In this instance, you’re saving the business a lot of headache down the road by routinely covering your bases up front. Because if you’re like one of the client’s Nexo told us about, it will be Sally that breaks her leg in group class next week, before she’s had a chance to sign.
Prevention Is Key
Another area where it’s important to conduct habitual checks and maintenance is on your fitness equipment.
From an insurance point of view, Matt and Eric from Nexo spoke about previous incidents they’ve seen of businesses not maintaining the bands in their Pilates class, or ignoring equipment that’s hanging for muscle ups, only to have it result in an injury.
As you can imagine, injury due to faulty equipment can lead to a costly insurance claim. Now hopefully you’ve got a good insurance company with the right coverages in place that will have your back. You’ve got one of those, right? But even the best insurance company will raise your annual rates in subsequent years due to the claim.
TIP: Put procedures in place for employees to check to make sure everyone’s safe when they’re training. Matt and Eric recommend a weekly safety check. This could be as simple as visually inspecting the exercise bands, cable machines and other equipment while it’s getting it’s regular wipe down during your cleaning process.
Additionally, making small, routine checks to your fitness equipment can improve the business in other ways as well.
Maintaining Your Equipment Isn’t Just Good For Your Members – It’s Good For You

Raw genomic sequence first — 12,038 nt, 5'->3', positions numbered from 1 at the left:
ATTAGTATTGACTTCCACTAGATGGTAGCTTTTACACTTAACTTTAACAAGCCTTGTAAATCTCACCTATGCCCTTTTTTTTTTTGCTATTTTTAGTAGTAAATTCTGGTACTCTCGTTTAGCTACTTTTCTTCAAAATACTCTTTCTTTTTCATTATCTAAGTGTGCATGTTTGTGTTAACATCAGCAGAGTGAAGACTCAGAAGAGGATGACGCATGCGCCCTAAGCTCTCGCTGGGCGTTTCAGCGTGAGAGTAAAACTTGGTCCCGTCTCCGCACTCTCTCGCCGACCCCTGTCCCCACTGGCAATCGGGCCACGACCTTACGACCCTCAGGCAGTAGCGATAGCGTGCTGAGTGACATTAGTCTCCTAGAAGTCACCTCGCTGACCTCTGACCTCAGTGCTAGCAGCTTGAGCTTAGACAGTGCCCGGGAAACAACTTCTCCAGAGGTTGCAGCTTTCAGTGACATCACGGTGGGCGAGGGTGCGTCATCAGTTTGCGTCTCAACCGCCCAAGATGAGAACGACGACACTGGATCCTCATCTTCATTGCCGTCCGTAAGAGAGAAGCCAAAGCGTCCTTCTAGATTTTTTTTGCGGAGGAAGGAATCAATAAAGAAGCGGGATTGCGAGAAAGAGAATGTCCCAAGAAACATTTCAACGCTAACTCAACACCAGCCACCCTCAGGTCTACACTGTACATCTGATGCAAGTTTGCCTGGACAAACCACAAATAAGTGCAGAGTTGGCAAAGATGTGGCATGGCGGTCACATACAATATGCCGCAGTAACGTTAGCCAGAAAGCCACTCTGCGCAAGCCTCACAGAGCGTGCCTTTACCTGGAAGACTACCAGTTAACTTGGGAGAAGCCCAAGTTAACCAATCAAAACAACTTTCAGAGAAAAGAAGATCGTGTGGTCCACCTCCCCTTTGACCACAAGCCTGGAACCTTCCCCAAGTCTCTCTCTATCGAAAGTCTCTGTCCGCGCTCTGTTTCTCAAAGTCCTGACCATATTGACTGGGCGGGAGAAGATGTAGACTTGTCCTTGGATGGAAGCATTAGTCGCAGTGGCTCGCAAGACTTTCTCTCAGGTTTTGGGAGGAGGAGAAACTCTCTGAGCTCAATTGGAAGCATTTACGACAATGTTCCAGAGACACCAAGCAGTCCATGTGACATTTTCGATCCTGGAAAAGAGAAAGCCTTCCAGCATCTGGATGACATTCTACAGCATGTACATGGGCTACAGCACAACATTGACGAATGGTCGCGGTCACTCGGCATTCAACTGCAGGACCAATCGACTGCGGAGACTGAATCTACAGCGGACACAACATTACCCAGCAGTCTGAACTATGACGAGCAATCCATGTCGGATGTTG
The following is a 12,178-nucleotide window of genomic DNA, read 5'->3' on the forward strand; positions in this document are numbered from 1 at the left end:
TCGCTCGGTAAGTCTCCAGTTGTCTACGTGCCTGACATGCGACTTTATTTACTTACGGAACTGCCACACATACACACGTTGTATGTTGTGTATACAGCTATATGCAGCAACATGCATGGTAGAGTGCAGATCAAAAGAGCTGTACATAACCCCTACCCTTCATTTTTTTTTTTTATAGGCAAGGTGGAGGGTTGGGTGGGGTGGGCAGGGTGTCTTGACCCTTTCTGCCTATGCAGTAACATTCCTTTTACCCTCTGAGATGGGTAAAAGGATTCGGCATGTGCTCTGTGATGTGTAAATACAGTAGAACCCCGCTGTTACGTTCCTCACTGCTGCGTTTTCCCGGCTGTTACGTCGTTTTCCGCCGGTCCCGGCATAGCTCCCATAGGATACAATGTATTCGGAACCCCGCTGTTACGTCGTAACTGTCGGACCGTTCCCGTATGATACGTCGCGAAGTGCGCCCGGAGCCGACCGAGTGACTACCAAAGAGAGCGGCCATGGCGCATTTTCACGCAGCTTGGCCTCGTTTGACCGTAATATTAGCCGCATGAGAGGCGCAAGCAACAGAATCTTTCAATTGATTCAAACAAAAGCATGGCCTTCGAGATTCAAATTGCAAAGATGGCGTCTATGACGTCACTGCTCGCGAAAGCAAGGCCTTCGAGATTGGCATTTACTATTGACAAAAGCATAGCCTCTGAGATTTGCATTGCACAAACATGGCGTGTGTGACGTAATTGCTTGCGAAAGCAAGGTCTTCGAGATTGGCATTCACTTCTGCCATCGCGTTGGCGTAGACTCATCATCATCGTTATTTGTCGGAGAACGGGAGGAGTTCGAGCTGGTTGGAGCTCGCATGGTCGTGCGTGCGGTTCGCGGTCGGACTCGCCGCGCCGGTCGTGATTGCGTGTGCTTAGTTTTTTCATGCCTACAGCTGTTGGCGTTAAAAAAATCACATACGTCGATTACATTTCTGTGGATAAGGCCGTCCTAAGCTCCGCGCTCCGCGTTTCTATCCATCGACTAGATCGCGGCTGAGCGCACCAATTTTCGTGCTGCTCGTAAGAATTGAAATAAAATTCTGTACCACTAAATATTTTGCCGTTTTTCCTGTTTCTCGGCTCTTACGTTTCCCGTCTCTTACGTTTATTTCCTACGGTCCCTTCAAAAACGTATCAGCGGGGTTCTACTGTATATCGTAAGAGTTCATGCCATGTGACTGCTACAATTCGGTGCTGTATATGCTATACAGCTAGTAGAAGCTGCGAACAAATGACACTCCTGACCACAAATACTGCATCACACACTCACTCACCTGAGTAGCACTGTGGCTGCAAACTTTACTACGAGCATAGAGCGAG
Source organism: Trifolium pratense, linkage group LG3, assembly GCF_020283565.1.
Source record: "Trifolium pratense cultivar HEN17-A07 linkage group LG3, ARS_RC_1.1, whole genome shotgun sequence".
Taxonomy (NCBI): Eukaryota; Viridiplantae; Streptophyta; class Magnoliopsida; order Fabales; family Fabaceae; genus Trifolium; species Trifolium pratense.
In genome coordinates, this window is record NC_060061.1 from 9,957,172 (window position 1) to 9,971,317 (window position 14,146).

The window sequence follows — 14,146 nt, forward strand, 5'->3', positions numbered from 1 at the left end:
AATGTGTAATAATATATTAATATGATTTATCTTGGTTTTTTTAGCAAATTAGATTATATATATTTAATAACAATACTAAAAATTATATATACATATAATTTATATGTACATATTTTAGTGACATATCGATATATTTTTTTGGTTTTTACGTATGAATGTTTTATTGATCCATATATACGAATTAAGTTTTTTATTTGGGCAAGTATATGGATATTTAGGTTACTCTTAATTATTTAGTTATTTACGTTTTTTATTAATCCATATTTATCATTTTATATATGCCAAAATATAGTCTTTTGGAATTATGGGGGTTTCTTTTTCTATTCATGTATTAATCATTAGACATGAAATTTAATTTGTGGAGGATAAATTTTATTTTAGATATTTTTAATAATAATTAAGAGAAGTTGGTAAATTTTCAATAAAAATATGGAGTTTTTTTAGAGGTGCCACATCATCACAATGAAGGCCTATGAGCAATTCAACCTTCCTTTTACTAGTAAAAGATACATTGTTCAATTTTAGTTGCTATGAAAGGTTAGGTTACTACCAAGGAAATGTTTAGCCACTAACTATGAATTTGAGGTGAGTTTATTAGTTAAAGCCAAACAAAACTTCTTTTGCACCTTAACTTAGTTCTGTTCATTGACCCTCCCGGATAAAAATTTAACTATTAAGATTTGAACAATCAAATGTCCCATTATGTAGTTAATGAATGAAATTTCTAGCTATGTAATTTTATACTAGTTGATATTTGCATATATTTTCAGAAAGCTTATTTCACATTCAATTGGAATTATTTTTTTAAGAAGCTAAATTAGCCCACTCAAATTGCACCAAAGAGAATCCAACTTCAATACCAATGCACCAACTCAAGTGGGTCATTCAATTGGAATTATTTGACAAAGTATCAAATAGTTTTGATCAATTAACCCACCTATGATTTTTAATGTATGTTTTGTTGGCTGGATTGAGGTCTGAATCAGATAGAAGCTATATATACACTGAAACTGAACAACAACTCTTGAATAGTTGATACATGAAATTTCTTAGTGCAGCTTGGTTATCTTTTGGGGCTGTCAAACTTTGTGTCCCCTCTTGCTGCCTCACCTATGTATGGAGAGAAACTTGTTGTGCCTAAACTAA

Taking care of your equipment, by wiping, cleaning and conducting routine adjustments can go a long way in making your fitness equipment last longer and look newer.
At the risk of sounding like your accountant, maintaining equipment for a longer period of time in your studio is great for cash flow.
And at the risk of sounding like your mom, taking care of your things and preserving their ‘like new’ appearance can go a long way in making a good first impression with existing members and future prospects.
It’s hard to compete with newer, shinier competition in the area when your equipment starts to rust, squeak… or break.
Conducting routine checks on equipment and waivers are just a few of the ways you can prevent larger monstrosities from occurring in your business by putting a few quick preventative measures in place.
There are others – such as routine wage checks, which you can read more about in another blog post, and daily expense checking. We also encourage you to seek out an experienced accountant to help you fill in the gaps in procedures you’re currently missing within your fitness business.
If you’re anything like us, the last thing you want to deal with at any stage of your business is Sally’s uninsured broken leg. So, for monetary and ethical reasons – make sure you’re regularly taking care of the small things to prevent the unforeseen.
As always, here at The Fitness CPA, we always love to help. We encourage you to read through some of our other resources or ask us a more personalized question by contacting us here. If we can’t help, we’ll be glad to steer you in the direction of someone who can.